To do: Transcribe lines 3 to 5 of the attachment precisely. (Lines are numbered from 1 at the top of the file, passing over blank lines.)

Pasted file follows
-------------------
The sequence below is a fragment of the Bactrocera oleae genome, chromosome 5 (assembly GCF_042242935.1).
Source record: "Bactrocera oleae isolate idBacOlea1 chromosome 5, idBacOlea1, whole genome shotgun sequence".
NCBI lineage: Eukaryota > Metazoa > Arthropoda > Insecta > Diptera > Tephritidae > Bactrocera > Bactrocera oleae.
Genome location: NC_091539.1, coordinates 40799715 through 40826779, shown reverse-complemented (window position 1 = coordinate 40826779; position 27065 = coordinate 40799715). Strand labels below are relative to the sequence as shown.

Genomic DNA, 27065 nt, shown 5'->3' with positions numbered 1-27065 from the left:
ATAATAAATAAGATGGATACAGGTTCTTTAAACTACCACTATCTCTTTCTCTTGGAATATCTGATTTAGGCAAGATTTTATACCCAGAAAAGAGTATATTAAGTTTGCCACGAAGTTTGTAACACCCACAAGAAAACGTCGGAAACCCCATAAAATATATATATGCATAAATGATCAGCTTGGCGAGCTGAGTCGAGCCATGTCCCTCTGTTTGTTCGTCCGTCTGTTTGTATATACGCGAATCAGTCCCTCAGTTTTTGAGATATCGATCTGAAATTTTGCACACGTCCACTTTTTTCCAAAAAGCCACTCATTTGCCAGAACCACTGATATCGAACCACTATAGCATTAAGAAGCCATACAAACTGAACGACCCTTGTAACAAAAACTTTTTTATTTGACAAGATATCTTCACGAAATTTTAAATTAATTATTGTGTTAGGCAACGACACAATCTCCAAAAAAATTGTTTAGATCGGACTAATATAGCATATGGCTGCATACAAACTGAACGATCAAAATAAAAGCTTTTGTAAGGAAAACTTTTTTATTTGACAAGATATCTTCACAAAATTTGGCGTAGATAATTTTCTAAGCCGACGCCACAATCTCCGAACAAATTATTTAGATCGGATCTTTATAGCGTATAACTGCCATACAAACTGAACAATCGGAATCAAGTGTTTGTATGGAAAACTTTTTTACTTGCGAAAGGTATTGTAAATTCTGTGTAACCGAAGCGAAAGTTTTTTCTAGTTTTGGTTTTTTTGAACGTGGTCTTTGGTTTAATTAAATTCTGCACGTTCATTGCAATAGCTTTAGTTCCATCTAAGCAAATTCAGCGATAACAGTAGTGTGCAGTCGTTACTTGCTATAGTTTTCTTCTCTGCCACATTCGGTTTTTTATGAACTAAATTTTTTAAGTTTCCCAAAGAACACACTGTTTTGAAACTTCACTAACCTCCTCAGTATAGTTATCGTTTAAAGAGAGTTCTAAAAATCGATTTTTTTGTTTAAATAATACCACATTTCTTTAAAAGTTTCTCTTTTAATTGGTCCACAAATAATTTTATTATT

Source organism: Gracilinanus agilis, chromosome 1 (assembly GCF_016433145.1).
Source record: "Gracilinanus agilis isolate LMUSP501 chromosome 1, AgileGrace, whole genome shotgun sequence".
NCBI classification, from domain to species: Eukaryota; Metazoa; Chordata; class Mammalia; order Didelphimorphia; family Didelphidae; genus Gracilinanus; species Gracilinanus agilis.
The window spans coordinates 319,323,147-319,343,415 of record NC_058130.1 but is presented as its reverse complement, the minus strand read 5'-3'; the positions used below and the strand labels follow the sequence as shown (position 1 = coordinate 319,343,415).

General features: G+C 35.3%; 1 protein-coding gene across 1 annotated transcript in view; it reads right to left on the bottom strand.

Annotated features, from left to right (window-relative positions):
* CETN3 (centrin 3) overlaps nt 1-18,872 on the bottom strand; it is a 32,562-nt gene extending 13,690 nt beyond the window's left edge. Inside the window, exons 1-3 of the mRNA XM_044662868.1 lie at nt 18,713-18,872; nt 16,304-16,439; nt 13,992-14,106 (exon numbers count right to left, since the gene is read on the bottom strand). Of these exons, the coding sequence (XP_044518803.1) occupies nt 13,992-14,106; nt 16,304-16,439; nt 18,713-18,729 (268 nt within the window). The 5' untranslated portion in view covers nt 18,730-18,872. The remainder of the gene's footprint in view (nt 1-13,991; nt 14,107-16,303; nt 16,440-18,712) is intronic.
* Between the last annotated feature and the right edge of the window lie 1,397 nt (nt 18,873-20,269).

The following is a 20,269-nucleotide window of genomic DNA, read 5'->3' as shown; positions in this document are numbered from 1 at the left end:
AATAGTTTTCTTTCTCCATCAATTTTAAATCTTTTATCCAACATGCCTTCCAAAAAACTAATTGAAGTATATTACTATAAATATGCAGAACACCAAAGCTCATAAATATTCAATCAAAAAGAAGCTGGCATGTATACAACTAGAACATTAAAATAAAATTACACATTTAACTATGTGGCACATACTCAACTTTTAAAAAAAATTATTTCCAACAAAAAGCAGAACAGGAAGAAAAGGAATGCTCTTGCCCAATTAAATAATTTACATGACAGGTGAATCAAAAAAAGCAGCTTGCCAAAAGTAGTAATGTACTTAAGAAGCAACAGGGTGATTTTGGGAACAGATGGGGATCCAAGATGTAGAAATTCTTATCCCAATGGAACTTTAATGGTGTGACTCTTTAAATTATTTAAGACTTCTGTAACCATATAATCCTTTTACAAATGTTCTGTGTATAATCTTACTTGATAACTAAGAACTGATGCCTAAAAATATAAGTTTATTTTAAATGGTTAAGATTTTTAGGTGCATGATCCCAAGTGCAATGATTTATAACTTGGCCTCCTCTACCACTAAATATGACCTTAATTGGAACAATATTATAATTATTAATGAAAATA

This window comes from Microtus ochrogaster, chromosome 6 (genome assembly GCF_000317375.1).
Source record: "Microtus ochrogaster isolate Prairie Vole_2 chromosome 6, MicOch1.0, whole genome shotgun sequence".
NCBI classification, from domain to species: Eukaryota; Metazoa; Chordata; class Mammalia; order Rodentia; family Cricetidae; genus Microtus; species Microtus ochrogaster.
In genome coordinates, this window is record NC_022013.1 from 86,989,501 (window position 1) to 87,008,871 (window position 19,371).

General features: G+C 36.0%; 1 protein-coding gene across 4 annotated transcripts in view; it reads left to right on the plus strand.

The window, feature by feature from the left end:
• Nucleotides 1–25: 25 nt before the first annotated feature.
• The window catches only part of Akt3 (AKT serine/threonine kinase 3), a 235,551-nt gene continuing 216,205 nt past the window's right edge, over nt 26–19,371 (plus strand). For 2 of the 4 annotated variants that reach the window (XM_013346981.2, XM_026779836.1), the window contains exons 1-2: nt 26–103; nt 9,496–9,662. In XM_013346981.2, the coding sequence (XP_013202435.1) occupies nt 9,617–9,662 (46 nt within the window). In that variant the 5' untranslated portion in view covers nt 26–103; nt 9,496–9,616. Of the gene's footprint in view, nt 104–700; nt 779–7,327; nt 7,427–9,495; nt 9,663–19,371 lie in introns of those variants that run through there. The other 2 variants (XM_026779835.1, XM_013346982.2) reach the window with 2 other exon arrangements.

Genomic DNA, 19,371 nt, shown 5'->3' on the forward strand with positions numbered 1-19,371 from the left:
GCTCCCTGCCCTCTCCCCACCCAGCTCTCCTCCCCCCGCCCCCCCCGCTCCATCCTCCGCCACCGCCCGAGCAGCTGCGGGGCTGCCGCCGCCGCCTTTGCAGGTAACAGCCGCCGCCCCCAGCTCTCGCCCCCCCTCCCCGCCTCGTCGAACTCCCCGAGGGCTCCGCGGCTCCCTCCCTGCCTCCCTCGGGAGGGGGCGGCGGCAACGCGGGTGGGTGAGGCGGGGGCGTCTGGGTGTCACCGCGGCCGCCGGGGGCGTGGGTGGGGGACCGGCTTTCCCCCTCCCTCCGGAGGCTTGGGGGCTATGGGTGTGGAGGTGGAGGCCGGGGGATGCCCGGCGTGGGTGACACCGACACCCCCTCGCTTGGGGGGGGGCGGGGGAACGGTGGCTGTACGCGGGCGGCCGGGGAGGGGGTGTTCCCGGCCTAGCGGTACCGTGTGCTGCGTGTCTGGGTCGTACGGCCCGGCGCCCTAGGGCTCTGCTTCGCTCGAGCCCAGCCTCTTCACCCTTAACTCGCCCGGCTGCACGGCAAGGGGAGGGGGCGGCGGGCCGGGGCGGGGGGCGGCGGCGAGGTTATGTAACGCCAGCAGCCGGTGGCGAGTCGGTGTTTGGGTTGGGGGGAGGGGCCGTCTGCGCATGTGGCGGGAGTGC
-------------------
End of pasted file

NCBI lineage: Eukaryota > Metazoa > Arthropoda > Insecta > Diptera > Tephritidae > Bactrocera > Bactrocera oleae.
Genome location: NC_091539.1, coordinates 40799715 through 40826779, shown reverse-complemented (window position 1 = coordinate 40826779; position 27065 = coordinate 40799715). Strand labels below are relative to the sequence as shown.

Genomic DNA, 27065 nt, shown 5'->3' with positions numbered 1-27065 from the left: